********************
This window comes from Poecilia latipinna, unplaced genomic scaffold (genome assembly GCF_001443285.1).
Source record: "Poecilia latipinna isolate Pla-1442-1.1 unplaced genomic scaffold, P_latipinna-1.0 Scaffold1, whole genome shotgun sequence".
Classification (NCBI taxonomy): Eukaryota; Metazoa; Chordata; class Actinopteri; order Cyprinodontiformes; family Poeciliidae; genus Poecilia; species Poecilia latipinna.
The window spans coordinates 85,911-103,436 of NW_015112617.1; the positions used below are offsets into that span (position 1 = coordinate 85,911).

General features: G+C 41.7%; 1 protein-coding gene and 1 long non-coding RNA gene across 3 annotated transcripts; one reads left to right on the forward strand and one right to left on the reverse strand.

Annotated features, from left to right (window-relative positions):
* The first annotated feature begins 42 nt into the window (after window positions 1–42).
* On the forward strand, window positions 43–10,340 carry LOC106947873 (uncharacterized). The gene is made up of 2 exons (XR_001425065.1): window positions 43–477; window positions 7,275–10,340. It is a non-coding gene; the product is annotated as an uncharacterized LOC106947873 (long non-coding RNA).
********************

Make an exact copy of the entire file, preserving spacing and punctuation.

This window comes from Poecilia latipinna, unplaced genomic scaffold (genome assembly GCF_001443285.1).
Source record: "Poecilia latipinna isolate Pla-1442-1.1 unplaced genomic scaffold, P_latipinna-1.0 Scaffold1, whole genome shotgun sequence".
Classification (NCBI taxonomy): Eukaryota; Metazoa; Chordata; class Actinopteri; order Cyprinodontiformes; family Poeciliidae; genus Poecilia; species Poecilia latipinna.
The window spans coordinates 85,911-103,436 of NW_015112617.1; the positions used below are offsets into that span (position 1 = coordinate 85,911).

General features: G+C 41.7%; 1 protein-coding gene and 1 long non-coding RNA gene across 3 annotated transcripts; one reads left to right on the forward strand and one right to left on the reverse strand.

Annotated features, from left to right (window-relative positions):
* The first annotated feature begins 42 nt into the window (after window positions 1–42).
* On the forward strand, window positions 43–10,340 carry LOC106947873 (uncharacterized). The gene is made up of 2 exons (XR_001425065.1): window positions 43–477; window positions 7,275–10,340. It is a non-coding gene; the product is annotated as an uncharacterized LOC106947873 (long non-coding RNA).